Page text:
There is no logical reason for the use of "the" + musical instrumement. It is simply an idiomatic matter. Maybe there is French influence, though in French it is "jouer du piano" (to play of the piano; I have never found out how this genitive can be explained; but "du" is a form of the definite article).
As a Grammar rule in AE, when you refer to playing a musical instrument, you usually use the definite article in front of the instrument, though omitting "the" is also possible For example:
He plays the flute/piano/guitar/clarinet, etc.
On the other hand, when you refer to a musical instrument as a unit, you can use the indefinite article. For examples:
I have a piano. There's a guitar on the table.
Interestingly, when you refer to sports or games, you don't use any article such as "He plays tennis/cricket/volleyball, etc.
I'm guessing here, but I think the correct answer is that piano is being used in two different ways.
- "I learnt to see the future" to indicate a specific future.
- "I learnt to build a house" to indicate a generic house.
- "I learnt to speak the language" to indicate a specific language.
- "I learnt to speak a language" to indicate a language without specifying which one.
So if you say
I learnt to play the piano, you're saying that you learnt the skill of playing a specific type of keyboard instrument...
the piano referring to specific knowledge rather than a specific object. The
the is associated with the implied
skill and not with
If referring to the object you end up with
I learnt to repair a piano, communicating that your ability isn't specific to a single particular piano.
I can play the piano = I have a specific skill.
I can play a piano = I can operate any piano.
I can play that piano = I can operate the specific piano being indicated.
Let me know via comment if I've overlooked something.
I was thrown for a loop with this one, because you're right, it's odd.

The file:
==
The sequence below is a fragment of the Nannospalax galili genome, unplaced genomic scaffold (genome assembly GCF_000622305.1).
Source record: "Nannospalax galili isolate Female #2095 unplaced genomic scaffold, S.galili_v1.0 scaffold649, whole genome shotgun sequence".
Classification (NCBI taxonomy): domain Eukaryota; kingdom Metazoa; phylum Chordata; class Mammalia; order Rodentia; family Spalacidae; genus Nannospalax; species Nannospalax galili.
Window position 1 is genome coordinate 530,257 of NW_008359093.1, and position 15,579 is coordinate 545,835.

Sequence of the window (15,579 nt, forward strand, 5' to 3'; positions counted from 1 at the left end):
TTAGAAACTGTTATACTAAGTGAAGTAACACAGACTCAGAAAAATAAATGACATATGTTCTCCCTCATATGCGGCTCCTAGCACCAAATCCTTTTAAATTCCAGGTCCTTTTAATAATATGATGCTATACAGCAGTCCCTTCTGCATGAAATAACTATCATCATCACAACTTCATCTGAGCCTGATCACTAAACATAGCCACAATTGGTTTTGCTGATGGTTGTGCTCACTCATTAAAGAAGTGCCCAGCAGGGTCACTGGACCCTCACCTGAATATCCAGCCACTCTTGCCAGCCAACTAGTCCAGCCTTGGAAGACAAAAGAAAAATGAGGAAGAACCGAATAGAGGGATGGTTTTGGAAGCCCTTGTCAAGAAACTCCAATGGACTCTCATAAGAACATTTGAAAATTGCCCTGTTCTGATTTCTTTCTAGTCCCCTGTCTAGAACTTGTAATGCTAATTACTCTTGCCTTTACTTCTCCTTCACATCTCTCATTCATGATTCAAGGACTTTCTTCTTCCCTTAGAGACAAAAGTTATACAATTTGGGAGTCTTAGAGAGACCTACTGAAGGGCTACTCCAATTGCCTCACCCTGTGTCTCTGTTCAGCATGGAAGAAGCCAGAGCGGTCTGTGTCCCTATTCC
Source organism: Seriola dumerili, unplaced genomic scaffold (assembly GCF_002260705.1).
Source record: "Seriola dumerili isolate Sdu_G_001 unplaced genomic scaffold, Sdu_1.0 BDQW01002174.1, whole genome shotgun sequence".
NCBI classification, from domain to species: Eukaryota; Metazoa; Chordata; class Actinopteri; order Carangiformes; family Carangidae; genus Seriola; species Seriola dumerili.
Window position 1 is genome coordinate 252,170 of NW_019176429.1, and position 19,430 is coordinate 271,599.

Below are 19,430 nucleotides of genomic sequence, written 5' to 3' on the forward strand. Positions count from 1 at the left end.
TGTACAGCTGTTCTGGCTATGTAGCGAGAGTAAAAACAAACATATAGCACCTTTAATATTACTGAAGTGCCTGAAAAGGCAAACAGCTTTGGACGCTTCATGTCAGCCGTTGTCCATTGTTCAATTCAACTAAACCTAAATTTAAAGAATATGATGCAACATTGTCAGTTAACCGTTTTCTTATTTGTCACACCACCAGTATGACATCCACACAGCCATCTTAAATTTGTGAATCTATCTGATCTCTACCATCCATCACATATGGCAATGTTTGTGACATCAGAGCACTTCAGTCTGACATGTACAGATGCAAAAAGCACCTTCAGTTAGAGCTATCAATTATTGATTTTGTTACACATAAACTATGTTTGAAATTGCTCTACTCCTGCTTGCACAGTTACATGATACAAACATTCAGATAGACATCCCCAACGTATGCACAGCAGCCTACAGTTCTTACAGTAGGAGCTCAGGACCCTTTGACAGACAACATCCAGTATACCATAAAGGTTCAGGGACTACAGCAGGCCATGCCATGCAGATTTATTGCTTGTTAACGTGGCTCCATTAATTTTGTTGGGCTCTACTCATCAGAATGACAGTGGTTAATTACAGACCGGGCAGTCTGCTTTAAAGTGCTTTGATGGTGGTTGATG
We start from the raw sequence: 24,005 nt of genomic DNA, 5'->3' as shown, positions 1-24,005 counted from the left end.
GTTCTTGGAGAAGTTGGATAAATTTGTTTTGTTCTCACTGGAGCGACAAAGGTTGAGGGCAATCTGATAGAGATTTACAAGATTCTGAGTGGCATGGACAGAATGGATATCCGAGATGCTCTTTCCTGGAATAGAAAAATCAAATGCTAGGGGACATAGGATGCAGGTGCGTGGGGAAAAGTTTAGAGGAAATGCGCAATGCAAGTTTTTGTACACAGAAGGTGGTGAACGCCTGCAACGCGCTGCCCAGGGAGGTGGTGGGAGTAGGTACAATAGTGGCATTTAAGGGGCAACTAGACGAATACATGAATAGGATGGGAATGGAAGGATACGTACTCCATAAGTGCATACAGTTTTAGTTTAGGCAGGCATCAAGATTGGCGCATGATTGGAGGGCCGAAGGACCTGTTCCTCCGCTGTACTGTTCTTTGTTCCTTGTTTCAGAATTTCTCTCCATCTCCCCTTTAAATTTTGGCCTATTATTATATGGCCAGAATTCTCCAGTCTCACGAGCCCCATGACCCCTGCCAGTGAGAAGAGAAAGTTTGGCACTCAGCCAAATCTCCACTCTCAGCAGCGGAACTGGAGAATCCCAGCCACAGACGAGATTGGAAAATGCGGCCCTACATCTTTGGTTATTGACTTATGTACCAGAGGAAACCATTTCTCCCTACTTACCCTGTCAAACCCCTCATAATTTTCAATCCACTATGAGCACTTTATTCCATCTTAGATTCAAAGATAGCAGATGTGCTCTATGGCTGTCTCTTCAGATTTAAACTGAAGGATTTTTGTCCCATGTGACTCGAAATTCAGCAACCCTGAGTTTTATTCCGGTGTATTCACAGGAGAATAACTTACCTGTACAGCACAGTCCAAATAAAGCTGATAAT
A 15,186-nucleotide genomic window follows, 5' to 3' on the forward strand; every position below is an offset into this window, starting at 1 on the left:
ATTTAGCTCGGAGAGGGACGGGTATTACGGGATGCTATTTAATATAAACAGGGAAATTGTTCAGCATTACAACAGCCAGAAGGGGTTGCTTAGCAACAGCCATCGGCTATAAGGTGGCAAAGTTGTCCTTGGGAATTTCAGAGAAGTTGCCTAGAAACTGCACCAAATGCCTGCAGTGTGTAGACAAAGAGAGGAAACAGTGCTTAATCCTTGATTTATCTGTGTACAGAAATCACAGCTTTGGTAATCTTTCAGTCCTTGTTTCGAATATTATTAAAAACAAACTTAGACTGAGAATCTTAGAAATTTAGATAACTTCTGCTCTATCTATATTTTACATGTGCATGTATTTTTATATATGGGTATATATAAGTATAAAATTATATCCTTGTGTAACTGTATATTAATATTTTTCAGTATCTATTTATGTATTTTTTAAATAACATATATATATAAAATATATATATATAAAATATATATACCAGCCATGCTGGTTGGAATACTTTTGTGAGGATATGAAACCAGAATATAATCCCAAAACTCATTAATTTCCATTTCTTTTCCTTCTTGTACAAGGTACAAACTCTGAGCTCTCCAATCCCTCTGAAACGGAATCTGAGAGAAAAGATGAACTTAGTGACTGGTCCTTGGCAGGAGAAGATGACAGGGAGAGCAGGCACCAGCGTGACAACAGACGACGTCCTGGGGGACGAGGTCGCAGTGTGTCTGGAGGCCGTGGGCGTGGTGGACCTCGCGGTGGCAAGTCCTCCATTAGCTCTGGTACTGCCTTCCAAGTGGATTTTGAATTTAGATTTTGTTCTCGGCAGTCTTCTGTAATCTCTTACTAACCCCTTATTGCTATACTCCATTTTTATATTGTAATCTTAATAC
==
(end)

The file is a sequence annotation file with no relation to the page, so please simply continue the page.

Reflecting on the examples of musical instruments and the examples Glen O provided such as "wield the sword" or "wield the pen," a common thread amongst all the usages is that they invoke an abstract archetype. For example, "I wield a pen" suggests the use of a physical pen. It might be a very nice pen, but it is replaceable with another pen. "I wield the pen" invokes the archetypal pen which is responsible for shifting nations with its words ("the pen is mightier than the sword" uses the archetypal pen and "sword" in its construction).
The choice to use these words indicates something of the speaker's attitude. If one is impressed with a pianist's skill, one would laud their skill at playing "the piano." However, if one feels that it's a cheesy living not worth the money paid to the pianist, one might say "I don't know why he gets paid so much. All he does is play a piano. Any monkey could do that." The other wordings can work too ("I'm impressed how he plays a piano" / "All he does is play the piano"), but as a general rule, there's a bit more respect involved when one invokes an abstract archetype. We, as English speakers, have simply been trained to always do so with musical instruments.
protected by Community♦ Aug 11 '15 at 14:11